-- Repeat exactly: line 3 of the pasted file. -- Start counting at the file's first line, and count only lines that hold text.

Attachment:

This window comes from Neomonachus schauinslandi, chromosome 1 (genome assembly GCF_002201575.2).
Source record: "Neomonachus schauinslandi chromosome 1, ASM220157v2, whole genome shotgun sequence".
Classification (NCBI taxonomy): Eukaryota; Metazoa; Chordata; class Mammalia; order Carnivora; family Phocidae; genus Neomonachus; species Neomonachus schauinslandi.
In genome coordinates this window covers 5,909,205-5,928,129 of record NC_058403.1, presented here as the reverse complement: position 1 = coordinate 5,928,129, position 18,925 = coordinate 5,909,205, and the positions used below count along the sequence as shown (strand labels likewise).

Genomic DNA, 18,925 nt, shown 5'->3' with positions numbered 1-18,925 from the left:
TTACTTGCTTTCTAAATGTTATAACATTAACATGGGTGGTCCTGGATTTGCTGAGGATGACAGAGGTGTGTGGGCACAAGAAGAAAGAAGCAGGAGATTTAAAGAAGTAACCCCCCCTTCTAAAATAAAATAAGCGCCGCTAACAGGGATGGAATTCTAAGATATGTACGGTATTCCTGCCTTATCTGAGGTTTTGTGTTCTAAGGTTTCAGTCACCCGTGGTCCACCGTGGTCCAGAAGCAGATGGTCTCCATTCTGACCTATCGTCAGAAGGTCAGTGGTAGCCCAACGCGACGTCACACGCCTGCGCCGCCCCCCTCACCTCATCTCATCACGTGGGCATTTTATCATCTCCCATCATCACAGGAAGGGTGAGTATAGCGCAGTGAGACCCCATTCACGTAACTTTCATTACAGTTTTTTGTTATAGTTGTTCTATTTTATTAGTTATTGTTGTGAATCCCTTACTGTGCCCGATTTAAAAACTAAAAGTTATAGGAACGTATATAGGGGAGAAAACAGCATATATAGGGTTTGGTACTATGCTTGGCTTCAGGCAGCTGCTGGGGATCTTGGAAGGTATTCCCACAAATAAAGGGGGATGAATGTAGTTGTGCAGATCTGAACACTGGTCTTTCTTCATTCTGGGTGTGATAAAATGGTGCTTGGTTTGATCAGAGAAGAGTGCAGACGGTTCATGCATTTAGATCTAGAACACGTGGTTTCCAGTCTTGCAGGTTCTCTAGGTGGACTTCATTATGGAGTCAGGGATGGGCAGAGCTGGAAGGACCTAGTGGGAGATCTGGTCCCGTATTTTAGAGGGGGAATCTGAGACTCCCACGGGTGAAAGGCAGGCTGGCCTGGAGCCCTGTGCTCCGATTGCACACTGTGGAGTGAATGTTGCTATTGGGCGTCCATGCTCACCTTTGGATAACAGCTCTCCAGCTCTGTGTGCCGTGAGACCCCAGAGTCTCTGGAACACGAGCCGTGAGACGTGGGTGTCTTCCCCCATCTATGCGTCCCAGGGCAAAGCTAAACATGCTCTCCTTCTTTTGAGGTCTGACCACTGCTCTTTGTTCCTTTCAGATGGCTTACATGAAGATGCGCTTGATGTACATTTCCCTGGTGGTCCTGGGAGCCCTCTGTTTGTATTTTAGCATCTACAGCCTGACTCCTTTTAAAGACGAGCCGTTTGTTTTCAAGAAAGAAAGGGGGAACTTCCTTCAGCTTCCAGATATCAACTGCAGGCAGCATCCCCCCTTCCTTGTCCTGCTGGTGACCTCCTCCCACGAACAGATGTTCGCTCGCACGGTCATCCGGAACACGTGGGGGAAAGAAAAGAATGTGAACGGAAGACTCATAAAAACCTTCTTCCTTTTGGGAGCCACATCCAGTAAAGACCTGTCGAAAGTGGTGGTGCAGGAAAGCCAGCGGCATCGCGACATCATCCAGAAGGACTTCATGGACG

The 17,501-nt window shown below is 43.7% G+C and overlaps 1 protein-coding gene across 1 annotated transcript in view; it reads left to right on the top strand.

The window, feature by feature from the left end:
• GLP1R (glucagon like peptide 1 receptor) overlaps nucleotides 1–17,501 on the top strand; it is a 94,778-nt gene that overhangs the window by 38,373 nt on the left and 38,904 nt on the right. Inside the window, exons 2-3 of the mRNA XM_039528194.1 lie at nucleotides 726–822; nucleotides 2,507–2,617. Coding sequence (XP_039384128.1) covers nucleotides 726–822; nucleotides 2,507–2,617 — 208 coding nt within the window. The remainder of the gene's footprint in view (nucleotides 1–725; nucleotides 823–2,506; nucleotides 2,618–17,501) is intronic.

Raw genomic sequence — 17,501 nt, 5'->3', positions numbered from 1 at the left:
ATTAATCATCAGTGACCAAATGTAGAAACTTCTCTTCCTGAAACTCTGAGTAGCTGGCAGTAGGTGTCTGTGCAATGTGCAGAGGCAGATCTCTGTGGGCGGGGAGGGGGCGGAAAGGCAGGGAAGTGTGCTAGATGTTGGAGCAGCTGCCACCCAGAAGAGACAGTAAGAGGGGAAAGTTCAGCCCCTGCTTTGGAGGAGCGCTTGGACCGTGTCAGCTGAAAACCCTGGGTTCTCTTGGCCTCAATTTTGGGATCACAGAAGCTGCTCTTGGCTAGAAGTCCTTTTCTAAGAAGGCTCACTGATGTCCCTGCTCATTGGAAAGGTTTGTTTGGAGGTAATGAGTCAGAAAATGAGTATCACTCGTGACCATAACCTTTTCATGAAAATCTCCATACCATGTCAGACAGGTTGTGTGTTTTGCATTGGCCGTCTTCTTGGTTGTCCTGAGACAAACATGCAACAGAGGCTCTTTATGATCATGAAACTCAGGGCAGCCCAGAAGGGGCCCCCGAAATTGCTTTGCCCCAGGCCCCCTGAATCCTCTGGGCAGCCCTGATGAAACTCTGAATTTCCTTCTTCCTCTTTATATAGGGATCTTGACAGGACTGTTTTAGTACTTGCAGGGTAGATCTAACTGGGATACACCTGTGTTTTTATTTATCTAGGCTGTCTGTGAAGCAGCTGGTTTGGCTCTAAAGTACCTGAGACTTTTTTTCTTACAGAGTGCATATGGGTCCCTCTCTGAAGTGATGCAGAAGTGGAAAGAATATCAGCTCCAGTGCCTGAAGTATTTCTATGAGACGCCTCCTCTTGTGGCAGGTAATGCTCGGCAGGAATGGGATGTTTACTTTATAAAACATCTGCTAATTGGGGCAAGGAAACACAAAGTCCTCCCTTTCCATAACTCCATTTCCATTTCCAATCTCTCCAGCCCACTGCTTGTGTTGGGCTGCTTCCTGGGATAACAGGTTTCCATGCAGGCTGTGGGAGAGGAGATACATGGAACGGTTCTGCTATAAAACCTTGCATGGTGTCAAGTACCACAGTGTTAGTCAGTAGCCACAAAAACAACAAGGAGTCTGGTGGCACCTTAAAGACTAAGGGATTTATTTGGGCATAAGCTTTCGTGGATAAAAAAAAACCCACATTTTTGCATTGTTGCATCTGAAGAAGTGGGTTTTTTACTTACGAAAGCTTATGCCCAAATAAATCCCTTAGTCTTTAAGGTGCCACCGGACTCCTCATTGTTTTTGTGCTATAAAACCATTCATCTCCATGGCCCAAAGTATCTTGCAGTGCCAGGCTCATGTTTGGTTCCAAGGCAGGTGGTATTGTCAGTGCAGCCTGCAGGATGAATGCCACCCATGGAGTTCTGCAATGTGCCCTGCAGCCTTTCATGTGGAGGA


Classification (NCBI taxonomy): Eukaryota; Metazoa; Chordata; class Mammalia; order Carnivora; family Phocidae; genus Neomonachus; species Neomonachus schauinslandi.